PAA Article:

Initial Consultation - a business perspective

As a fully qualified Pilates teacher who is running a successful studio teaching small group, semi private and one on one sessions, I think you can safely say you work within the allied health industry. The training required to work under the PAA means we work with people on more of an individual basis, and with this comes the responsibility of caring for our clients in a highly professional manner.

It is certainly a reasonable question for a client to ask why they would require an initial consultation to commence Pilates sessions – I mean aren’t they simply starting an exercise class much like the gym? NO – not really, and if we can explain the difference and set up a good initial consultation process we stand to build trust along with a client base committed for the long term.

Yes, Pilates is a form of exercise and there are various Pilates classes on offer both at gyms and fitness studios – so how do you differentiate yourself if you want to promote Pilates designed more specifically for the individual?

This is where your initial consultation process is so important.  It is about you and your client. It is your chance to demonstrate to your client the importance of being taught correctly. It allows you to gain a better understanding of the type of learner they are and also what kind of instructor may suit their needs and gives you the chance to demonstrate why they would invest in more specific Pilates classes over large group and gym classes.

Sharing information

If a client is coming to your studio after an accident or injury, it is important to assess where they currently are with their rehabilitation and then place them with an appropriate level teacher. It is not uncommon for medical practitioners to suggest Pilates to their patients, particularly those with undiagnosed lower back pain, but often the patient doesn’t realise there are many different types of Pilates in the marketplace. Being clear about how we take in new clients and what we offer is very important.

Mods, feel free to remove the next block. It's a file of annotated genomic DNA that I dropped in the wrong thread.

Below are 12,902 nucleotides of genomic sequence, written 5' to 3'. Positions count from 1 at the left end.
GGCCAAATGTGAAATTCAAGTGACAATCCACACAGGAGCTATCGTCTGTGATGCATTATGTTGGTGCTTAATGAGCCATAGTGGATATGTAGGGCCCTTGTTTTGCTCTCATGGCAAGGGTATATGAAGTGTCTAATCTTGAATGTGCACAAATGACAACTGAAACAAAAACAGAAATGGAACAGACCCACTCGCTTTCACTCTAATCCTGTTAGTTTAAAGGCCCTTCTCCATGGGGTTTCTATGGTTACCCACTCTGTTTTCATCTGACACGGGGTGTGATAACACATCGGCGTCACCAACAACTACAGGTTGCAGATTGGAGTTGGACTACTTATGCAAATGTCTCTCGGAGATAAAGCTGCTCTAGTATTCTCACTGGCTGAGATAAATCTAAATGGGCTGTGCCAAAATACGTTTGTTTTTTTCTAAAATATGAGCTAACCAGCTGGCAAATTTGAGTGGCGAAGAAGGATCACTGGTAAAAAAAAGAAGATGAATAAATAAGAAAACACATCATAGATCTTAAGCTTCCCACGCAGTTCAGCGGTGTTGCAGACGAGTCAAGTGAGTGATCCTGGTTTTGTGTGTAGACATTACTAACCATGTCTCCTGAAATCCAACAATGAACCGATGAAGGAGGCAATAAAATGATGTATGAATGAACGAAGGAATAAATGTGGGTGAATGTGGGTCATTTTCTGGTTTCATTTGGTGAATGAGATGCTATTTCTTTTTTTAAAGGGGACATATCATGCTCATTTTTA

You as the instructor also want the chance to get to know your client, learn about how they like to move and how they feel about movement and exercise overall.  You also want the opportunity to demonstrate your teaching philosophy and discuss how your studio operates. It will benefit you in the long term to ensure your client understands right from the start how you like to teach and what policies and procedures they will need to be aware of within your studio environment. You may find that you don’t offer what your client is really after and it is perfectly ok to discuss this. I have had cases where the client doesn’t really like to travel to get to exercise, when this has been an important factor in whether they will exercise or not, I am happy to refer them to a studio that can fit their needs. These are the clients who will usually remember your honesty and tell others about you.  Reputation and long term growth will usually bring higher benefits financially and personally over simply accepting every client purely for the numbers.

Setting goals and boundaries

Cancellation policies are usually a big concern for most studios and if you take the time to discuss these policies in the initial consultation and explain your reasons, then you will stand a better chance of enforcing these policies at a later date.  Mobile phones can also be another policy that needs to be explained to clients, often clients are unaware that they may be affecting other people’s time in the studio by being on the phone. Being upfront is usually better than having an uncomfortable conversation later.

Think about setting goals with your client, this is important for both the client and instructor. Goals motivate people and provide a baseline to work from, it keeps you as the instructor focused and able to help them achieve their goals and also helps the client measure their progress. Ensure you both agree that the goals you set are achievable and realistic. Understanding your client’s needs and goals are important to help them progress and improve. For example, if your client has come to Pilates to learn how to move better and reduce stress, it would not be appropriate to throw them into a workout that creates more tension and overload than they can manage, or suggest a class option that you know has a completely different feel. However, if your client is fit and healthy and has a desire to increase muscle strength and tone then you will need to design a safe program that allows them to feel the work differently.